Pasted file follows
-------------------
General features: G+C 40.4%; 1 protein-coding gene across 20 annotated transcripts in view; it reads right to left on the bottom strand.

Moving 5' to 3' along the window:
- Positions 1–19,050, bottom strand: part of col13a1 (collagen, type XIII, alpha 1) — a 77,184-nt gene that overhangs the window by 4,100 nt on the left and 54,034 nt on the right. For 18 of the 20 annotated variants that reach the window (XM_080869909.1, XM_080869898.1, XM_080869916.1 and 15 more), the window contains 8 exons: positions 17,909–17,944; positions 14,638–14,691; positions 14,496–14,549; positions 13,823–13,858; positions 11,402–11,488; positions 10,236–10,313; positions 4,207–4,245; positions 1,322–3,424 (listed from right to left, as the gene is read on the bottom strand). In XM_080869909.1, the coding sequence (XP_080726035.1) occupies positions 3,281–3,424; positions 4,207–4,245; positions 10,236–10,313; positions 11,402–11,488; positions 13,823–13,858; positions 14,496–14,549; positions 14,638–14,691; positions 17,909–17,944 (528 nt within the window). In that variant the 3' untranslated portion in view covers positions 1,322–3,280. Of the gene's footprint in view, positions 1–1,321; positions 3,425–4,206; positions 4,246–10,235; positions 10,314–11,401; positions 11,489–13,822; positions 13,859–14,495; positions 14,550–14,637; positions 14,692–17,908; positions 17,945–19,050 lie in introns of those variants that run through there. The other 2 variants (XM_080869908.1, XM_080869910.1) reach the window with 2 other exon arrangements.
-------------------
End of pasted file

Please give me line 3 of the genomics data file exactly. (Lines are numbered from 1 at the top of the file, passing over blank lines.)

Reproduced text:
- Positions 1–19,050, bottom strand: part of col13a1 (collagen, type XIII, alpha 1) — a 77,184-nt gene that overhangs the window by 4,100 nt on the left and 54,034 nt on the right. For 18 of the 20 annotated variants that reach the window (XM_080869909.1, XM_080869898.1, XM_080869916.1 and 15 more), the window contains 8 exons: positions 17,909–17,944; positions 14,638–14,691; positions 14,496–14,549; positions 13,823–13,858; positions 11,402–11,488; positions 10,236–10,313; positions 4,207–4,245; positions 1,322–3,424 (listed from right to left, as the gene is read on the bottom strand). In XM_080869909.1, the coding sequence (XP_080726035.1) occupies positions 3,281–3,424; positions 4,207–4,245; positions 10,236–10,313; positions 11,402–11,488; positions 13,823–13,858; positions 14,496–14,549; positions 14,638–14,691; positions 17,909–17,944 (528 nt within the window). In that variant the 3' untranslated portion in view covers positions 1,322–3,280. Of the gene's footprint in view, positions 1–1,321; positions 3,425–4,206; positions 4,246–10,235; positions 10,314–11,401; positions 11,489–13,822; positions 13,859–14,495; positions 14,550–14,637; positions 14,692–17,908; positions 17,945–19,050 lie in introns of those variants that run through there. The other 2 variants (XM_080869908.1, XM_080869910.1) reach the window with 2 other exon arrangements.